The MLK HDA seems to live on in name today, but maybe little more. Multiple websites that list non-profit organizations that are seeking funding do include a listing for the Association. But information is often incomplete and out of date. Several gave the Association a one-star rating. A further web search showed online complaints against the organization, including one calling them “slumlords.” A lawsuit filed in 2009 alleged the Association maintained buildings at a substandard level and that it had evicted a disabled resident who brought the authorities’ attention to those poor conditions.
The MLK HDA web address (www.mlkhda.org) currently shows a static message that a website is coming soon. Phone calls to the Association went to voicemail, and calls were not returned. A personal visit to their office during posted business hours was met with a locked door. It seems Alberta’s dream of the MLK HDA contributing to a better Hilltop may have reached its end.
Postscript and Legacy
Hilltop continued to change after Alberta’s death, and continues to change with or without the MLKHDA. Tacoma has changed as well. Some of it is for the better. Some is for the worse. It depends on who you ask really. But everyone agrees that the changes happening to Hilltop today will alter the neighborhood forever. The question is what will be lost and what will be saved that will keep Hilltop so special?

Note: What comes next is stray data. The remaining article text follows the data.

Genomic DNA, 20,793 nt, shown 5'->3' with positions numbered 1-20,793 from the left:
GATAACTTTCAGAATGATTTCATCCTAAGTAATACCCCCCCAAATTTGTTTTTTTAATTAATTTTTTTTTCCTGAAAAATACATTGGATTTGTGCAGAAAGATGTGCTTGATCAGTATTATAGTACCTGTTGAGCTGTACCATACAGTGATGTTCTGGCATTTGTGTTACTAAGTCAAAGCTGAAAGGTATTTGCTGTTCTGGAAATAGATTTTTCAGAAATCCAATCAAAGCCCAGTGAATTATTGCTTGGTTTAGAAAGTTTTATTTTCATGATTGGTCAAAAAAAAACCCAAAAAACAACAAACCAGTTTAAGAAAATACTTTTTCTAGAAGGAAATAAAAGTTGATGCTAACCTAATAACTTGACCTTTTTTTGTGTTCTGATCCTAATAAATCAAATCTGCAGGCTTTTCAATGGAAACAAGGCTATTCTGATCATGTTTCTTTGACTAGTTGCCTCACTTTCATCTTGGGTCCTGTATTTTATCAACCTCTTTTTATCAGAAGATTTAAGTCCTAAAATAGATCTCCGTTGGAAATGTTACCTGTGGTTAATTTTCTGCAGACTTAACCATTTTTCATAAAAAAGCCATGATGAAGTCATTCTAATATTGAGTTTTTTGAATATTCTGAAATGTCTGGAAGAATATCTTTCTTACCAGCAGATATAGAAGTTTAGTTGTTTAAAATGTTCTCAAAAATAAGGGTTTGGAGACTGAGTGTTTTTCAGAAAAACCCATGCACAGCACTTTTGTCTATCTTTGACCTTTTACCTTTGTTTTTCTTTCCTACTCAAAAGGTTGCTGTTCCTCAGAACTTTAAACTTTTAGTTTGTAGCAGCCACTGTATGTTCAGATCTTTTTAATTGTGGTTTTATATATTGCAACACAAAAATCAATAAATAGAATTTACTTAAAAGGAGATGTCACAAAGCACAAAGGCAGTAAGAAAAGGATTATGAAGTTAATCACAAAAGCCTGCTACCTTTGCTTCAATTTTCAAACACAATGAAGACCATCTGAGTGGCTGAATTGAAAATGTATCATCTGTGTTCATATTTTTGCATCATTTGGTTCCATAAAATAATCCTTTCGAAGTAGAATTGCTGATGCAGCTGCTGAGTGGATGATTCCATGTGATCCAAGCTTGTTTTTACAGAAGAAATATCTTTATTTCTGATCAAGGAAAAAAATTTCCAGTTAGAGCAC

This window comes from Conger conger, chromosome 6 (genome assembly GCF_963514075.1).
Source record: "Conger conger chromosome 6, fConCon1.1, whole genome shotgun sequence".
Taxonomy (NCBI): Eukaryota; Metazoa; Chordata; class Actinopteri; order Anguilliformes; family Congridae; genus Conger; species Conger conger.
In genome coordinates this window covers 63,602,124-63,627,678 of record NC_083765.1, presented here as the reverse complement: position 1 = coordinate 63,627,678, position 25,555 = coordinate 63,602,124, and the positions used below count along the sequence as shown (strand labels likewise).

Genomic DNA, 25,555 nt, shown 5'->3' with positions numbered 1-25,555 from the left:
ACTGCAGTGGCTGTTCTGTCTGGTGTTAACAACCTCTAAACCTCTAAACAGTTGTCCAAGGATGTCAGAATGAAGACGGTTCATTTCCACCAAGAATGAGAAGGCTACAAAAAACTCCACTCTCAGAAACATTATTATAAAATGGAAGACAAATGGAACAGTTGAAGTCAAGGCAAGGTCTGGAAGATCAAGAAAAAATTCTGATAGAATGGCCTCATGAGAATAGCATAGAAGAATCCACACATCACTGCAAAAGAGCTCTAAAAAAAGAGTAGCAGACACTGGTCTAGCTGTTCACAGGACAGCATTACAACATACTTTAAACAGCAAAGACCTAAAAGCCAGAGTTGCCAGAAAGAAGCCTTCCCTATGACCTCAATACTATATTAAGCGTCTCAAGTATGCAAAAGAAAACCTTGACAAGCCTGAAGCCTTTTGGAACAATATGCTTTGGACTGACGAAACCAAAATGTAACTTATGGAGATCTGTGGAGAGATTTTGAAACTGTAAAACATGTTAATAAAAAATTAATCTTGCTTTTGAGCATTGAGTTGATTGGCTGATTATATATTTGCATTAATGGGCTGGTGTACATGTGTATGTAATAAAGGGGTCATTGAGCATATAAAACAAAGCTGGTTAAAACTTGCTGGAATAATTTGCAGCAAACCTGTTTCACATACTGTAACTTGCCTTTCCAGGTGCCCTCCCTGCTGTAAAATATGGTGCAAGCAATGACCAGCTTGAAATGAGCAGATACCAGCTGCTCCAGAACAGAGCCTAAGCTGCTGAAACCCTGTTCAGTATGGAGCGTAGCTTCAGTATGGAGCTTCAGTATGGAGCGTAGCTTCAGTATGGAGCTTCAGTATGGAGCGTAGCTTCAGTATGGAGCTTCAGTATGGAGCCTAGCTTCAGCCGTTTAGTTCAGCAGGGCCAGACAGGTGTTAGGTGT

In this age of selfishness and materialism, Hilltop residents are not so different from the rest of the country. Many of us feel divided, mistrustful, and without the power it takes to drive change in a positive direction. But Alberta J. Canada reminds us that an individual can rise above feelings of powerlessness to lead the charge, and to affect the change we want to see in the world. She may not have lived to see the reality of a healthy and prosperous Hilltop neighborhood — as she envisioned — but she did teach us that a single person can and should take a stand and fight for what they know is right.
Note: The Canada family was approached to fact check and provide details for this story but declined to participate. Quotes from Ms. Canada and her family members were gathered from historical documents. If this article is inaccurate in any way, the fault lies in our ability to gather accurate facts and not in our intent.